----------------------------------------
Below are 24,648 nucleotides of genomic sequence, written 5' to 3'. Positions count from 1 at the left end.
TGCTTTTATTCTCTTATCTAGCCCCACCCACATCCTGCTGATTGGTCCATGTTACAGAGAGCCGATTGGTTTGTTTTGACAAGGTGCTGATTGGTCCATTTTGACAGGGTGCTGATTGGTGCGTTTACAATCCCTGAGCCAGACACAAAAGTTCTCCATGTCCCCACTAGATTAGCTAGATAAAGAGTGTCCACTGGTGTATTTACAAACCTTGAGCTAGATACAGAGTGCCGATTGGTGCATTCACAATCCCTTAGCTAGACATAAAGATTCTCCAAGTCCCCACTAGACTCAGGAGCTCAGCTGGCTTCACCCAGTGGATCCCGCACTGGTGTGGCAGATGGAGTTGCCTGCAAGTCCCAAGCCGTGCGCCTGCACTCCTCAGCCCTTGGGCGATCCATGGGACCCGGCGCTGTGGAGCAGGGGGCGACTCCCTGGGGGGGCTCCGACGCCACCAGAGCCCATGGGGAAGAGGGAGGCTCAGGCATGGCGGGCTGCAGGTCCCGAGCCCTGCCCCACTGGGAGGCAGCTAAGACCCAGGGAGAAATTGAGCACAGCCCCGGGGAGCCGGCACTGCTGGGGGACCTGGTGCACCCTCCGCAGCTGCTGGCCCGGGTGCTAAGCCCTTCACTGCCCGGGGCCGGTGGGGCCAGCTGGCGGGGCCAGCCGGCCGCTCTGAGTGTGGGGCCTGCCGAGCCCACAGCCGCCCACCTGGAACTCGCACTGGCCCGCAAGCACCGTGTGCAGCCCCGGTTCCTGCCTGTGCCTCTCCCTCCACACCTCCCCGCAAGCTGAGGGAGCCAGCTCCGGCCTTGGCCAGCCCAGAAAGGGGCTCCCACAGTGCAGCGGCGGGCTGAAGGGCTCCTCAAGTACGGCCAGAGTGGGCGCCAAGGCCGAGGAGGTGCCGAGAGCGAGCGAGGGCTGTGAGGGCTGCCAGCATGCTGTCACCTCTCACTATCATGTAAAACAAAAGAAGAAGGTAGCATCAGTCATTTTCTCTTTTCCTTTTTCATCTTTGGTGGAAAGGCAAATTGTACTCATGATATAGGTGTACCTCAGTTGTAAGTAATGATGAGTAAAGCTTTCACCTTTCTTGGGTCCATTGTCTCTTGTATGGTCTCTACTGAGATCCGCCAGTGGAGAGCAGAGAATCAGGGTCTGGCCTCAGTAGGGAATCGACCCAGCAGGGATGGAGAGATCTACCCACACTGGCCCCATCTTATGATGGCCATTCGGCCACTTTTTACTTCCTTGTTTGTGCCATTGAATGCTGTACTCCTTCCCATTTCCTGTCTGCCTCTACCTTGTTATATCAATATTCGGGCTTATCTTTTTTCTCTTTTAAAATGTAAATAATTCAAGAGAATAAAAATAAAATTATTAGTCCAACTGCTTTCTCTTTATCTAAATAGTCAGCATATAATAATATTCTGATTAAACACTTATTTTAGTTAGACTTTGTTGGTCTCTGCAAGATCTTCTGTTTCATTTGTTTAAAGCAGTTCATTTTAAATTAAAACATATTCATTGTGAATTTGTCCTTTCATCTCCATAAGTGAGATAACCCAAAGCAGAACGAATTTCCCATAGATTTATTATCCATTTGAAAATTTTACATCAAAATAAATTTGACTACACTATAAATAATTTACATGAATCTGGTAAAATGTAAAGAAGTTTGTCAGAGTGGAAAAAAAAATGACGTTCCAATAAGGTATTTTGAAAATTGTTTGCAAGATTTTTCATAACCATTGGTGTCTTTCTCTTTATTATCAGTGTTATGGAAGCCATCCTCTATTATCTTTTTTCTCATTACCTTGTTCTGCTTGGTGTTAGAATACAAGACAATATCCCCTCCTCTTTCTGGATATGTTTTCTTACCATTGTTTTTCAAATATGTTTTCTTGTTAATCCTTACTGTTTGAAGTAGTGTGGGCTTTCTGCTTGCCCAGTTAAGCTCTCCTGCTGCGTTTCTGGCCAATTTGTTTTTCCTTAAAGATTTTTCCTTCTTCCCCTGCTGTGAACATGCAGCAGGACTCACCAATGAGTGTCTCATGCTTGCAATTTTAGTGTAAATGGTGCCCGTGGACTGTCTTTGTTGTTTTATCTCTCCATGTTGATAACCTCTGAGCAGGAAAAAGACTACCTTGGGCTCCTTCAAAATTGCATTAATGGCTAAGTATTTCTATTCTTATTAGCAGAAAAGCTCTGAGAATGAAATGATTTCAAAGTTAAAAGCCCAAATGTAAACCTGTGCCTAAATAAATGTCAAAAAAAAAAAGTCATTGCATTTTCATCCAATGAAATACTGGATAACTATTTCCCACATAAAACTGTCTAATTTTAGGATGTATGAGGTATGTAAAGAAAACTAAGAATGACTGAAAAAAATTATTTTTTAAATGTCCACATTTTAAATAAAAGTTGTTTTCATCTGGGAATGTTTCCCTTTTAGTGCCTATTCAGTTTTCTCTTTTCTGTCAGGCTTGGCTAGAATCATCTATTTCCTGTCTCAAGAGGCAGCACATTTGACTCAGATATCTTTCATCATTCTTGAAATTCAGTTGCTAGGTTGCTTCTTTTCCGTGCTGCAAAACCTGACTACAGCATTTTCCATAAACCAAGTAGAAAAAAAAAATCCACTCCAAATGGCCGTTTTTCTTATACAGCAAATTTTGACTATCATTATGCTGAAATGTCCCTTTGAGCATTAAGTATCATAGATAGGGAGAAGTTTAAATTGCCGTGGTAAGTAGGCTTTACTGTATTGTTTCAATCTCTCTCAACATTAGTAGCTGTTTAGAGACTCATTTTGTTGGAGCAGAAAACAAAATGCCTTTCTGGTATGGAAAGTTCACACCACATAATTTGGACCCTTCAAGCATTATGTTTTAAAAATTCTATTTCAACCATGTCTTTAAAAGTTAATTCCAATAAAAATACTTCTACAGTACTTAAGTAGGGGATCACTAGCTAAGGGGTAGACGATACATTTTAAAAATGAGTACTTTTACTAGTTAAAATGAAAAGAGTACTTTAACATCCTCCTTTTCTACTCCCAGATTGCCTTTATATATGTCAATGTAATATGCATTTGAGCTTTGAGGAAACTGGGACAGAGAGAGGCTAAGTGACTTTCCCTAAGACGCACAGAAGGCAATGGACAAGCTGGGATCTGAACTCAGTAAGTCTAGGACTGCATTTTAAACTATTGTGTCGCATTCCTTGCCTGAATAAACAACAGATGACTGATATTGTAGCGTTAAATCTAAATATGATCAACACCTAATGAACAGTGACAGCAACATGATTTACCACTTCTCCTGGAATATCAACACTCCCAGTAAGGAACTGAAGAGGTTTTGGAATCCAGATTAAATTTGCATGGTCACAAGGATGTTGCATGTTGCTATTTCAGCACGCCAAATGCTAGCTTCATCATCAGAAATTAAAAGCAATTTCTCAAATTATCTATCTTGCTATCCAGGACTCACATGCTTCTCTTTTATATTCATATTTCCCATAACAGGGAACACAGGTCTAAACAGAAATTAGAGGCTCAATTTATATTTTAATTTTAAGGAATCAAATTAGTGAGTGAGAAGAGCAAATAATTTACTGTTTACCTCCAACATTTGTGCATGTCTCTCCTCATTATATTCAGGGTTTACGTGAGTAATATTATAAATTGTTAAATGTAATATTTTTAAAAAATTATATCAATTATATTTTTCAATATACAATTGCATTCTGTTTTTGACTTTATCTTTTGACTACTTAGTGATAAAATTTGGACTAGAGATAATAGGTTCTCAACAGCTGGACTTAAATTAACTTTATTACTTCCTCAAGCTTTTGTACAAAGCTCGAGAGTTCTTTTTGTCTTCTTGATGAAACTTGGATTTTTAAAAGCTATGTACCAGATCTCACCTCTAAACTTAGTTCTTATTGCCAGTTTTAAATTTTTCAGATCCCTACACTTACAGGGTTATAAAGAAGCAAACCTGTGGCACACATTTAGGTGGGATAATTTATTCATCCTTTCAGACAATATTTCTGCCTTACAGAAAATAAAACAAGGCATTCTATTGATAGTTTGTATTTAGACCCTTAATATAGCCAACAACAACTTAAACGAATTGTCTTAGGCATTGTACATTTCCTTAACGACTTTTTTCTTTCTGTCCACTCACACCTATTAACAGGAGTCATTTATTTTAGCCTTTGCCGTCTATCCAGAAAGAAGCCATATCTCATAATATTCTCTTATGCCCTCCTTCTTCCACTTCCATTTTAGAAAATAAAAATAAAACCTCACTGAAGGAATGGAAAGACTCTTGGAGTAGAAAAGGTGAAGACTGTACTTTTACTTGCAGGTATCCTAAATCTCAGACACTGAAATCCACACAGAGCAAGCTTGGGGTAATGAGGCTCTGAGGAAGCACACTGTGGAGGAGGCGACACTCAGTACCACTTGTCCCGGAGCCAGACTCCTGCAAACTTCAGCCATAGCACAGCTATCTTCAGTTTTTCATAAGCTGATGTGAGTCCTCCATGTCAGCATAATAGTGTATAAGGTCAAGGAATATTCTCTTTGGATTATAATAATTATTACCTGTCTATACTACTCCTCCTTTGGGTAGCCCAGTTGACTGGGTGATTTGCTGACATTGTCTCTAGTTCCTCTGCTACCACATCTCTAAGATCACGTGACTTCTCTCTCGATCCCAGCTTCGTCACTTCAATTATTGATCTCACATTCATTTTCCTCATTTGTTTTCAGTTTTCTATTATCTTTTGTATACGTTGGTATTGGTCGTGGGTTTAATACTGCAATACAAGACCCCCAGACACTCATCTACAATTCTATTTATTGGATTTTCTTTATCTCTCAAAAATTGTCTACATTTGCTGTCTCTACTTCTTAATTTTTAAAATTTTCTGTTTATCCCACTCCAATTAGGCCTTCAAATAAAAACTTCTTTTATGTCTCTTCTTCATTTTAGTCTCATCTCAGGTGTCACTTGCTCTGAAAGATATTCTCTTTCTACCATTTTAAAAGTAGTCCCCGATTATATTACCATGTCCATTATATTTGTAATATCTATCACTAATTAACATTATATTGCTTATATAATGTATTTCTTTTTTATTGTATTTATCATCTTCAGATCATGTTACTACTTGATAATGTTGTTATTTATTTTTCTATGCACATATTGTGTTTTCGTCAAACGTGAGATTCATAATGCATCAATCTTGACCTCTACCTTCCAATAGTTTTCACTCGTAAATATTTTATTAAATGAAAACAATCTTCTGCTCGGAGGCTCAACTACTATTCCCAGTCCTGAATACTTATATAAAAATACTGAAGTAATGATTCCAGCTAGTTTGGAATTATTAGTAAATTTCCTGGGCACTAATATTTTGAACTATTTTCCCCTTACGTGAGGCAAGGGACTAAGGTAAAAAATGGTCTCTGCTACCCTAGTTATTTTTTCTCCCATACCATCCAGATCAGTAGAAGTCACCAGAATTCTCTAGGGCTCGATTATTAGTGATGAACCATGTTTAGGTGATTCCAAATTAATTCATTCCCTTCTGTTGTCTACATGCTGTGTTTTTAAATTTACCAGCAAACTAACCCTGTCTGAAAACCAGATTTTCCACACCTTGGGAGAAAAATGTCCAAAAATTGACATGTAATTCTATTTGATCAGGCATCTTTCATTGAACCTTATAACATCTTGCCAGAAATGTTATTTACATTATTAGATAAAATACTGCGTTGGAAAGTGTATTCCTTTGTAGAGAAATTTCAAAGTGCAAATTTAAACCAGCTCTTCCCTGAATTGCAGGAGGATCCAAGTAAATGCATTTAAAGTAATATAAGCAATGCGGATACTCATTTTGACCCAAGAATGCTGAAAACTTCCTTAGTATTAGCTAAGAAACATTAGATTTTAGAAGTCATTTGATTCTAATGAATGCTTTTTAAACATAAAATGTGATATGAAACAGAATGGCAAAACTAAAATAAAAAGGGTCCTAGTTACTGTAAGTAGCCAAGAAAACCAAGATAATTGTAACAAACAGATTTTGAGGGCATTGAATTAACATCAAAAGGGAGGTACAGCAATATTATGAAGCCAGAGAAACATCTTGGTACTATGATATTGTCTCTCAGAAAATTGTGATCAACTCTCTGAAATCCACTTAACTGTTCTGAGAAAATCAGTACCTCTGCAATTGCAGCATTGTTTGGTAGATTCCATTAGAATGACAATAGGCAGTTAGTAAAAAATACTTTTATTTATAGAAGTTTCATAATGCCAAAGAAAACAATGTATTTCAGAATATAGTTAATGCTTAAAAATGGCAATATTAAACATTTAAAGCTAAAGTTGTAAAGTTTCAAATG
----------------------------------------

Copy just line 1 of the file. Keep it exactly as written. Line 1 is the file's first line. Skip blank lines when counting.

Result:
Below are 24,648 nucleotides of genomic sequence, written 5' to 3'. Positions count from 1 at the left end.